Quantum computing is at an inflection point, where 50-qubit (quantum bit) machines have been built, 100-qubit machines are just around the corner, and even 1000-qubit machines are perhaps only a few years away. These machines have the potential to fundamentally change our concept of what is computable and demonstrate practical applications in areas such as quantum chemistry, optimization, and quantum simulation.

Yet a significant resource gap remains between practical quantum algorithms and near-term machines. Programming, compilation and control will play a key role in increasing the efficiency of algorithms and machines to close this gap.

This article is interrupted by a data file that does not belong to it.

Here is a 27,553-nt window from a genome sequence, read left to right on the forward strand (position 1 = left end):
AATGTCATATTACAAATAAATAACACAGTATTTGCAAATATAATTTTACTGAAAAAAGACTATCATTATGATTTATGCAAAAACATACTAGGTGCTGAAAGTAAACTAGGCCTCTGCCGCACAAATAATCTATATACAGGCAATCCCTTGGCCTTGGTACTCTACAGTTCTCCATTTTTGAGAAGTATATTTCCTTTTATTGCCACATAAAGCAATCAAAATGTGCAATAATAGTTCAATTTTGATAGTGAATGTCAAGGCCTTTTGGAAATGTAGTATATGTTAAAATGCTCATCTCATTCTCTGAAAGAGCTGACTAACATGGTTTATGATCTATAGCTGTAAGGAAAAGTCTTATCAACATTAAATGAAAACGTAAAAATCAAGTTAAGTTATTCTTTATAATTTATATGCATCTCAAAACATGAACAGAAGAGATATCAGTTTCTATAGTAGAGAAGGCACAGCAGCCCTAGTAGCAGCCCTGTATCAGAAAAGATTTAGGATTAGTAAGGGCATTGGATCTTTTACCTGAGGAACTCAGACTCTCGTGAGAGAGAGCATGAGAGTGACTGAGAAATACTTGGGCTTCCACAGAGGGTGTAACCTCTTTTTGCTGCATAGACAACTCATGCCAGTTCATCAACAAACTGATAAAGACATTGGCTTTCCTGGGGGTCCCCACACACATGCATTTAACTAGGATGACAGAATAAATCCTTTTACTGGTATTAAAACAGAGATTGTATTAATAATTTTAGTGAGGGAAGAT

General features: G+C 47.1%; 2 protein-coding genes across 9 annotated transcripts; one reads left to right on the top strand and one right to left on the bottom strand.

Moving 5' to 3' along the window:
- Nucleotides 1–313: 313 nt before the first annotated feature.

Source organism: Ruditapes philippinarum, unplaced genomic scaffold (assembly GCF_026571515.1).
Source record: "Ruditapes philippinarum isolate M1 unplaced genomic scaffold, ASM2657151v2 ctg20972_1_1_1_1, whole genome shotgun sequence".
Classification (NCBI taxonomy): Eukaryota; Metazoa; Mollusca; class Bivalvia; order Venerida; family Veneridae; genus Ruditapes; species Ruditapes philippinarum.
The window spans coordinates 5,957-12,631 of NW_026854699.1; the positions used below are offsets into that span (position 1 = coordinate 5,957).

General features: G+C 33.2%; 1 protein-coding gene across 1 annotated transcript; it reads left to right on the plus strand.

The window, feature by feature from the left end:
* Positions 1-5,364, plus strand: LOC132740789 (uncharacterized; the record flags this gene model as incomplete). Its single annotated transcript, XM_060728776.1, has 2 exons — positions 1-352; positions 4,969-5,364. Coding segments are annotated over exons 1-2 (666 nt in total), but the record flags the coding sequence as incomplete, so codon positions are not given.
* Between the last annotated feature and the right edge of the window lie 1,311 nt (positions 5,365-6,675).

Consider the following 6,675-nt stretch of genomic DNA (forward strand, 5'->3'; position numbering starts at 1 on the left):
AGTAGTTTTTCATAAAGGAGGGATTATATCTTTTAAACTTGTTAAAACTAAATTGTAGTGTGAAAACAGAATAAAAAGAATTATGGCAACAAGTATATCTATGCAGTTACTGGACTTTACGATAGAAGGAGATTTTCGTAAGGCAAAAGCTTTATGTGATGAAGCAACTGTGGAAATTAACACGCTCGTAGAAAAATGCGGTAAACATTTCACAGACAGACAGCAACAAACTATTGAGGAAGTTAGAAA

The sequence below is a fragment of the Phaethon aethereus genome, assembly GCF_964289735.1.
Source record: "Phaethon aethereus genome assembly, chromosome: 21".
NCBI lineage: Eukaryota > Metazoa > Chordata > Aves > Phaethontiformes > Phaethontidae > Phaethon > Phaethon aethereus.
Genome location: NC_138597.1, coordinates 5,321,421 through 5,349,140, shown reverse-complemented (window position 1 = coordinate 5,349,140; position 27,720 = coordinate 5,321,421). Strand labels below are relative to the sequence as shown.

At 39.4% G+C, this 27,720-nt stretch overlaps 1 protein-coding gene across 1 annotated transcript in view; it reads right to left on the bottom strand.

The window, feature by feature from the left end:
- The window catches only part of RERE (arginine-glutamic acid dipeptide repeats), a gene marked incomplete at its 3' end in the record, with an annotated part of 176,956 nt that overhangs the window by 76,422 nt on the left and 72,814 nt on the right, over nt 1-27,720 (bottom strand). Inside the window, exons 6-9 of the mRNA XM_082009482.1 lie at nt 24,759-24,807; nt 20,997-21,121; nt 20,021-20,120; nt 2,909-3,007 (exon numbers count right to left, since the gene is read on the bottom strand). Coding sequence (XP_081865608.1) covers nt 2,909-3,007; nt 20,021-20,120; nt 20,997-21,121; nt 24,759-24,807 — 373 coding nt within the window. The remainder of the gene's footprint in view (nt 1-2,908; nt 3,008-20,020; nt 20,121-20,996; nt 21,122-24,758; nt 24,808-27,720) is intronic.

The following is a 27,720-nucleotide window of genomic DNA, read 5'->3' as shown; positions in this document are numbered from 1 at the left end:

I will outline the grand research challenges in closing this gap, including programming language design, software and hardware verification, defining and perforating abstraction boundaries, cross-layer optimization, managing parallelism and communication, mapping and scheduling computations, reducing control complexity, machine-specific optimizations, and many more. I will also describe the resources and infrastructure available for tackling these challenges.